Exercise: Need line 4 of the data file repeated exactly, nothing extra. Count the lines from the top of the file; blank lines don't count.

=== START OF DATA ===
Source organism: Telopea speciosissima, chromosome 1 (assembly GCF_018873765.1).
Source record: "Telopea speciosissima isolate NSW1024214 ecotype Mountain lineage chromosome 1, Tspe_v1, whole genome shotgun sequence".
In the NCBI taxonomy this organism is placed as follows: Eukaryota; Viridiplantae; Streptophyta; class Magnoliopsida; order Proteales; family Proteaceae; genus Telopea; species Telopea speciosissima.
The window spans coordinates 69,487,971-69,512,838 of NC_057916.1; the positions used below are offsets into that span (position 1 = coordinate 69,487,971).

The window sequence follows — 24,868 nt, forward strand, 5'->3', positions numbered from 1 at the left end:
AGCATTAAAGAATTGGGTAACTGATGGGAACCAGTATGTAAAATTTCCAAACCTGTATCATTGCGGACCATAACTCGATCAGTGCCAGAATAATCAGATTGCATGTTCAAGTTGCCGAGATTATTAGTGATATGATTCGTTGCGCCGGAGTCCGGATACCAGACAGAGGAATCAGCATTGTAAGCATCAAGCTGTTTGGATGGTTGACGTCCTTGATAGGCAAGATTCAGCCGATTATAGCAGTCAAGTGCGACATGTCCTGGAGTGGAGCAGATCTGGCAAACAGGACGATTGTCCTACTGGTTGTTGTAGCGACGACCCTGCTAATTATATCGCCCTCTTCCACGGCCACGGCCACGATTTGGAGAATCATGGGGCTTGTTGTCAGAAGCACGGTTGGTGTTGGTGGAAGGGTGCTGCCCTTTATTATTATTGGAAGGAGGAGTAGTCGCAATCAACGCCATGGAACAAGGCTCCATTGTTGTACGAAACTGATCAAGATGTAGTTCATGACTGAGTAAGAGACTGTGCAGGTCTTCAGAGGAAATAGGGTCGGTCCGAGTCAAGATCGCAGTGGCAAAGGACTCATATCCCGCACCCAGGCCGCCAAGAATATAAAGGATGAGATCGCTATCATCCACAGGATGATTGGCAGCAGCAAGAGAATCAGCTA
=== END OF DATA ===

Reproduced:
The window spans coordinates 69,487,971-69,512,838 of NC_057916.1; the positions used below are offsets into that span (position 1 = coordinate 69,487,971).